Search tips
Search criteria 


Logo of nihpaAbout Author manuscriptsSubmit a manuscriptHHS Public Access; Author Manuscript; Accepted for publication in peer reviewed journal;
Opt Lett. Author manuscript; available in PMC 2014 January 24.
Published in final edited form as:
Opt Lett. 2013 December 15; 38(24): 5228–5231.
PMCID: PMC3901074

Absolute Photoacoustic Thermometry in Deep Tissue


Photoacoustic (PA) thermography is a promising tool for temperature measurement in deep tissue. Here, we propose an absolute temperature measurement method based on the dual temperature dependences of the Grüneisen parameter and the speed of sound in tissue. By taking ratiometric measurements at two adjacent temperatures, we can eliminate the factors that are temperature irrelevant but difficult to correct for in deep tissue. To validate our method, absolute temperatures of blood-filled tubes embedded ~9 mm deep in chicken tissue were measured in a biologically relevant range from 28 °C to 46 °C. The temperature measurement accuracy was ~0.6 °C. The results suggest that our method can be potentially used for absolute temperature monitoring in deep tissue during thermotherapy.

In clinical cancer therapies, heating is an effective tool for oncologists. Applied in radiotherapy and chemotherapy, hyperthermia can dramatically increase the efficacy of radiation-induced cell damage and drug delivery, respectively [1]. Alternatively, thermotherapy can directly damage the tumor cells through thermal ablation [2]. In these thermal treatments, it is critical to noninvasively monitor the deep tissue temperature in real time, so that the heating can be precisely controlled both temporally and spatially in order to reach the desired temperature for a sufficient duration to cause cancerous cell necrosis, and to minimize undesired damage to surrounding healthy cells [3]. So far, various imaging techniques, including magnetic resonance imaging (MRI) [4], ultrasound imaging [5], and photoacoustic tomography (PAT) [6], have been used for noninvasive temperature monitoring during deep tissue thermotherapy. However, the MRI method, based on the temperature dependence of the proton resonance frequency, is not fast enough for real-time temperature readout. The ultrasound method, based on the temperature dependence of the speed of sound, suffers from low imaging contrast and senses only relative temperature changes.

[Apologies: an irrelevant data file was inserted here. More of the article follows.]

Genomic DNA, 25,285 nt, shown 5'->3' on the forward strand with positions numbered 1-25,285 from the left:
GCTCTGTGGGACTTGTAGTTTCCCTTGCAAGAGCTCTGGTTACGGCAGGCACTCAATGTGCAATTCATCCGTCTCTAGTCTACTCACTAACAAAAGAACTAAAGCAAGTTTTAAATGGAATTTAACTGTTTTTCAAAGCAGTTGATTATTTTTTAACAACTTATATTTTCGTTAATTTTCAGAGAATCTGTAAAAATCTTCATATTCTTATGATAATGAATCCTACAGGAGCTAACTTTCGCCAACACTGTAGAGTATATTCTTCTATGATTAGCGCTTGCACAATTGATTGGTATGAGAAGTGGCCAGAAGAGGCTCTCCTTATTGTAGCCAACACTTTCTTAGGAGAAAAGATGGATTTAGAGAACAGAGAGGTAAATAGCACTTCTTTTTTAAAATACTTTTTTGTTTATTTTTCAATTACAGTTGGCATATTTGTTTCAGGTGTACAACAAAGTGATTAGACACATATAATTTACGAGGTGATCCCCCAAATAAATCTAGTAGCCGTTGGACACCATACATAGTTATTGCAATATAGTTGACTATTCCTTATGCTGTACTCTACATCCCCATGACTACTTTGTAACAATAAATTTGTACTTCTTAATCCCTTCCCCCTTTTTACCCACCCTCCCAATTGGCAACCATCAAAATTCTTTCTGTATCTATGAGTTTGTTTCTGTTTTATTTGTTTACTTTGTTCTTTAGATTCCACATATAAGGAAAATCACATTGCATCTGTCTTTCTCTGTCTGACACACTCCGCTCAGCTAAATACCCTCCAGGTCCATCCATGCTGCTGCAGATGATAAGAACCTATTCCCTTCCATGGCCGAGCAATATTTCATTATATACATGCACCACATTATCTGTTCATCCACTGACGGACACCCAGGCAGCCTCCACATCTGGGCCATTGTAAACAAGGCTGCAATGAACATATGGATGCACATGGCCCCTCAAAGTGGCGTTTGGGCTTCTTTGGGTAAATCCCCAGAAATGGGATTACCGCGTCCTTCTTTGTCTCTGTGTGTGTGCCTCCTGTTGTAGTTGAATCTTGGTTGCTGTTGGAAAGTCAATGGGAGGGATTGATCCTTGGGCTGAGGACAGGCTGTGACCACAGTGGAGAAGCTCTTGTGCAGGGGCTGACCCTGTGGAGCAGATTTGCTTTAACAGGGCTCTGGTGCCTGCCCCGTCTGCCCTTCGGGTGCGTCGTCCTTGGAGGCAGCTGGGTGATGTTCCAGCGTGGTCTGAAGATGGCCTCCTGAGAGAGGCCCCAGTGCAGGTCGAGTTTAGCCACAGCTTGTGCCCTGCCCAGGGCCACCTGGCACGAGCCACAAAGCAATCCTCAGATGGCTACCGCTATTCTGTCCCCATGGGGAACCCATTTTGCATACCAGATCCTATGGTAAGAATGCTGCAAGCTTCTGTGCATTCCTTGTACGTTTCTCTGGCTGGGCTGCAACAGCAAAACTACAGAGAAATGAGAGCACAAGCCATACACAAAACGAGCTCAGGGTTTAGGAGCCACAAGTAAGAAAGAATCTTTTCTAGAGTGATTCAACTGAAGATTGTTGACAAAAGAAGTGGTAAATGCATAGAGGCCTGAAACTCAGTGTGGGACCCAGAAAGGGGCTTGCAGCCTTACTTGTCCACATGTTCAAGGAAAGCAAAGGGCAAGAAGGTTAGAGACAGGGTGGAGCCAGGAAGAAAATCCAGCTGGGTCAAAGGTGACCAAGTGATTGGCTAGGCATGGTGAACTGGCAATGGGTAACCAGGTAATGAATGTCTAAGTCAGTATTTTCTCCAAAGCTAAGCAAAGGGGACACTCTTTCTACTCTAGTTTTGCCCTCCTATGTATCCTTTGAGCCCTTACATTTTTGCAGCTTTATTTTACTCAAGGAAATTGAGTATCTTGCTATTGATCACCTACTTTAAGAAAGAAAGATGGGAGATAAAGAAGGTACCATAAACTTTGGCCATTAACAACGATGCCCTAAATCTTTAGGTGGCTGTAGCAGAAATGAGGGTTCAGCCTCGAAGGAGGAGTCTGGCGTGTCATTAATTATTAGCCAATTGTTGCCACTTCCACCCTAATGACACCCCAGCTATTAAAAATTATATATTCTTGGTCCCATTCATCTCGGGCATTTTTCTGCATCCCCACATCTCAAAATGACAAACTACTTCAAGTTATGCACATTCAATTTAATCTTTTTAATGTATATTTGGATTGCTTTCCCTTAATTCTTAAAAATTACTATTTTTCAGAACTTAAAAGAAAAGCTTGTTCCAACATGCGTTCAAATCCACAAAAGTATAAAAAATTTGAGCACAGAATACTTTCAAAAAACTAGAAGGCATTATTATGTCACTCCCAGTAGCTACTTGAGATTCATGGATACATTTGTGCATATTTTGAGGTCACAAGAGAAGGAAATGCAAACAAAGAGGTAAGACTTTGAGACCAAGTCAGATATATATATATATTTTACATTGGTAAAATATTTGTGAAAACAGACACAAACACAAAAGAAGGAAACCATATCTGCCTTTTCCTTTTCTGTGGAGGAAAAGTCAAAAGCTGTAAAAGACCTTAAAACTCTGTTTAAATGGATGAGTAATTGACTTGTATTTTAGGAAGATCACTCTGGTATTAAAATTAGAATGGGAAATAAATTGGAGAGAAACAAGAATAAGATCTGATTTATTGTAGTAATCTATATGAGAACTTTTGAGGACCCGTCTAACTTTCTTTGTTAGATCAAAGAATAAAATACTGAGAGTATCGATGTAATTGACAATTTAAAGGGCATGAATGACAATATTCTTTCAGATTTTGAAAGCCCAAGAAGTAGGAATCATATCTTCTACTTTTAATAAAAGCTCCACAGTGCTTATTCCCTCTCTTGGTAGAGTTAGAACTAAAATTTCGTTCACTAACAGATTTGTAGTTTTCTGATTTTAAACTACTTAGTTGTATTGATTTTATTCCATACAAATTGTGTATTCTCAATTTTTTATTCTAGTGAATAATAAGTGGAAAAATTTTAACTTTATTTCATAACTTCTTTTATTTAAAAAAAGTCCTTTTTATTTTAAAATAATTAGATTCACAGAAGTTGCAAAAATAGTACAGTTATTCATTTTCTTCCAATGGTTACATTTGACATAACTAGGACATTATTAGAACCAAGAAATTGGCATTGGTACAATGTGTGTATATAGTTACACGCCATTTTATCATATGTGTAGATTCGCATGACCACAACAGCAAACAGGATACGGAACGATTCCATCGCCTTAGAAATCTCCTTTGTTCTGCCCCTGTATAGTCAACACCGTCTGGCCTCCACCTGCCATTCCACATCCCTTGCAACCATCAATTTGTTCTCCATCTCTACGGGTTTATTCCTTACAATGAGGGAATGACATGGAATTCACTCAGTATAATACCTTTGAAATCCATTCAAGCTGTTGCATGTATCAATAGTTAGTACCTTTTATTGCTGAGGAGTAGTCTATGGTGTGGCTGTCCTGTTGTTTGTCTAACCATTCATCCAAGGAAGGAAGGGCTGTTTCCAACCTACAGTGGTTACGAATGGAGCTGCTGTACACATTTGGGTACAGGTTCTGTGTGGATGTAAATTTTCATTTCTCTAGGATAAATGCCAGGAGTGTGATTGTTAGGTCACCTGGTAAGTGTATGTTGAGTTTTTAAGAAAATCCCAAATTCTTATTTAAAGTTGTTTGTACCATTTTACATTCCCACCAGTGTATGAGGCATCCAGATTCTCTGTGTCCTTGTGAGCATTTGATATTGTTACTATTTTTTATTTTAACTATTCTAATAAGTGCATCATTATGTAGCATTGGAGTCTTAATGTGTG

Recently, PAT has been drawing attention for use in noninvasive temperature measurement, taking advantage of its rich optical absorption contrast, high detection sensitivity, and deep penetration depth [7]. In PAT, optical excitation converts a small change in the Grüneisen parameter (the conversion efficiency of optical energy deposition to pressure) to a fractionally equal change in ultrasound signal amplitude. Therefore, PAT is extremely sensitive to changes in the Grüneisen parameter, which increases with the equilibrium temperature, thereby enabling temperature measurement with high sensitivity. However, like ultrasound thermometry, current PA thermometry can measure only temperature changes compared to a baseline, based on the linear amplitude-temperature relationship calibrated ex vivo [6]. Although it is possible to derive the absolute temperature by compensating for the local light deposition at a superficial depth (< 1 mm), it remains challenging to get the absolute temperature in deep tissue.